“The field of play is sacred and the safety of our players and match officials is paramount. Those individuals that illegally entered the field of play, caused damage and verbally and physically assaulted players and officials crossed the line.
“I can sympathise with the vast majority of fans and the broader football community who were sickened and hurt by the actions of those individuals.
“The sanctions imposed on Melbourne Victory are a necessary step to ensure we create an environment where we place football first and our community can enjoy matches.”
The match, which was abandoned after 22 minutes, will be replayed in April 2023 from the 22nd minute, with the 1-0 scoreline in City’s favour standing.
Victory has seven business days to appeal Football Australia’s determination should the club elect to do so.
THE FULL LIST OF SANCTIONS FOR MELBOURNE VICTORY
• $450,000 in financial penalties split between:
A direction to the club to reimburse Melbourne City FC (home team) up to $150,000 in damages caused to the venue and equipment by the pitch invasion and other unruly supporter conduct;
A fine payable to Football Australia of $150,000;
A suspended fine of $100,000 if another pitch invasion by the club supporters occurs this season and three subsequent seasons ending 2025-26; and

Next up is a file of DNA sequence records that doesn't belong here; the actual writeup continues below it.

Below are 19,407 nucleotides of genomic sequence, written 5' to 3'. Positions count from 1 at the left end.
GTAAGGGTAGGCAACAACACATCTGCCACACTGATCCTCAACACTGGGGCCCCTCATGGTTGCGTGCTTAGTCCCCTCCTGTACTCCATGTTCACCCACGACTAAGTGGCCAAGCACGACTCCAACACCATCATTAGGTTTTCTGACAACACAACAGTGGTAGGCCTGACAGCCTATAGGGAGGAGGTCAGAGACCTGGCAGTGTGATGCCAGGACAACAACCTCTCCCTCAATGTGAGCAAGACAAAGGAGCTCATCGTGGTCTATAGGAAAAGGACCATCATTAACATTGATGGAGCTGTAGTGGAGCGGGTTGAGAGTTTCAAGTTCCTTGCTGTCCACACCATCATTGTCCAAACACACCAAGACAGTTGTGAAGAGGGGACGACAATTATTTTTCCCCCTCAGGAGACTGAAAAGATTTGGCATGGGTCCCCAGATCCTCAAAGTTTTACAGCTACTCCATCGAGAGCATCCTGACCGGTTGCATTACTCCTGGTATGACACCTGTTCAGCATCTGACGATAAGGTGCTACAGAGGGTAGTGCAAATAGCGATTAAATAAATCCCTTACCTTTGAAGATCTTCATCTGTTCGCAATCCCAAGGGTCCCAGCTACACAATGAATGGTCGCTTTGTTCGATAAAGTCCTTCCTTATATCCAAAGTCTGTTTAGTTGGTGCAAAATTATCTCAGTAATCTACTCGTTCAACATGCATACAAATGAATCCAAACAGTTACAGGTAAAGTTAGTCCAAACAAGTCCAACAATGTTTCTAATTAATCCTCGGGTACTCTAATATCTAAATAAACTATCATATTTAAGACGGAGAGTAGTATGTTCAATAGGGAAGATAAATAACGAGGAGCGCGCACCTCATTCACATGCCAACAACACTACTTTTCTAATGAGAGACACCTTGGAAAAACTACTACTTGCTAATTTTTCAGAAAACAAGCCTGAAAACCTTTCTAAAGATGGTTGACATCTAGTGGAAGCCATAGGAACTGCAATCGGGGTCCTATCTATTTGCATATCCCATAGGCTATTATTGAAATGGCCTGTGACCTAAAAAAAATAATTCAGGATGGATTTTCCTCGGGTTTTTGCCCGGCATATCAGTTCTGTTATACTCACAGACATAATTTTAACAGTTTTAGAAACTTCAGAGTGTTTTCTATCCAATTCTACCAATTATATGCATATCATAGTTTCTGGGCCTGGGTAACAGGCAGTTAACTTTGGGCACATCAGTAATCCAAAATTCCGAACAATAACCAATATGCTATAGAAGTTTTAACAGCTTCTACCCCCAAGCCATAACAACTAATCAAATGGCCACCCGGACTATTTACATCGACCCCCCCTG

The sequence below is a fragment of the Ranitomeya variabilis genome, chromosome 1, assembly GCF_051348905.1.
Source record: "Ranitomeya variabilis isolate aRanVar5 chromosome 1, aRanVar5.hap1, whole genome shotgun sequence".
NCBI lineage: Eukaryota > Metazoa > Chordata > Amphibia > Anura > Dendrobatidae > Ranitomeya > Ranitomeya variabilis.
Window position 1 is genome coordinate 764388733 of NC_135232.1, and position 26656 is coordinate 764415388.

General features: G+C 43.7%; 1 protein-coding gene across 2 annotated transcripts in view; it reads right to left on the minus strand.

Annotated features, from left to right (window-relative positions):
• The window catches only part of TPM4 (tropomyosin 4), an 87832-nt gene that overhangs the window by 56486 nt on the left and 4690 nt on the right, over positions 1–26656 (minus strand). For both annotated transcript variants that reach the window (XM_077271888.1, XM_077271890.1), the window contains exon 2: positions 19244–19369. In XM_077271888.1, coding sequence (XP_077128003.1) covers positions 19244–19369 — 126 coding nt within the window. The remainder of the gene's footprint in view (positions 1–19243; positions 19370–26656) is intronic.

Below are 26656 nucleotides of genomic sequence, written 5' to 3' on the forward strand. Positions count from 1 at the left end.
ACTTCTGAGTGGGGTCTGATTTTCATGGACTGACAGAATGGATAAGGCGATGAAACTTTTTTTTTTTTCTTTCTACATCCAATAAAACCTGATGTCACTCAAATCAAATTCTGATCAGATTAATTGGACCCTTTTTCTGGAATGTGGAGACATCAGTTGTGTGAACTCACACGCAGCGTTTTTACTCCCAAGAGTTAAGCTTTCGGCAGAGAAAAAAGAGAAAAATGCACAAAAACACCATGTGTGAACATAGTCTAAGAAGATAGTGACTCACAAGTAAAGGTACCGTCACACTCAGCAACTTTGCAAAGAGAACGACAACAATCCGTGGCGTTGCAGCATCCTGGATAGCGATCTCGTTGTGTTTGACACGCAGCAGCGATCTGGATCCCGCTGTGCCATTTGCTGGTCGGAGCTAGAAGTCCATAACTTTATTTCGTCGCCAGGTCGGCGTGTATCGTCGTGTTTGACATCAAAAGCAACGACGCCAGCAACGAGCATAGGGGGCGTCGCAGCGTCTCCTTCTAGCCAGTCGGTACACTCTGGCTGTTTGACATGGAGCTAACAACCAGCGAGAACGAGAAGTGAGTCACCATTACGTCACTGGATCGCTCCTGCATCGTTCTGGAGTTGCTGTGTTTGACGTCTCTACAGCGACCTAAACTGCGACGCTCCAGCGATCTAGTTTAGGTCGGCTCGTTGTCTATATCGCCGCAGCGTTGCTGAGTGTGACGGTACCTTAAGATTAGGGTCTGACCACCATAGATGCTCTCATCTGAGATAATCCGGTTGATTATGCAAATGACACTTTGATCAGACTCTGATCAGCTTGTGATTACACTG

• A direction to the club to pay a minimum of $50,000 towards the cost of the replay of the abandoned game in April 2023.
• Melbourne Victory FC must not sell any match day tickets in the areas ordinarily designated within their home venue at AAMI Park as active supporter bays for the remainder of the 2022-23 A-League season – including any A-League Men finals.
• The first three rows of seats behind the goal at both the North End and South End, or equivalent if a home game is not played at AAMI Park, to be taped off at all cub home games for the remainder of the 2022-23 A-League season, including any A-League Men finals.
• In addition, rows A – J of Bay 38 at the North End, or equivalent if a home game is not played at AAMI Park, will remain empty at all club home games for the remainder of the 2022-23 A-League Men season, including any A-League Men finals.
• Any tickets already sold in these areas will be cancelled. Affected ticket holders to be reallocated seating by the club to other parts of the venue in groups of up to four people or refunded. Direct families of up to six will be permitted to be seated together.
• No allocated club supporter seating at away games. Affected ticket holders need to contact the club to be reallocated seating in other parts of the venue in groups of up to four people or be refunded. Direct families of up to six will be permitted to be seated together.
• No active fan concessions for megaphones, drums, and flags for the remainder of the 2022-23 A-League Men season.
• An automatic 10-point deduction for each instance of a triggering event during this season and the next three seasons, ending at the conclusion of the 2025-26 A-League Men season. A triggering event is if a match is suspended due to club supporter conduct, the assault of coaches, players, match officials or pitch invasion by the club’s supporters.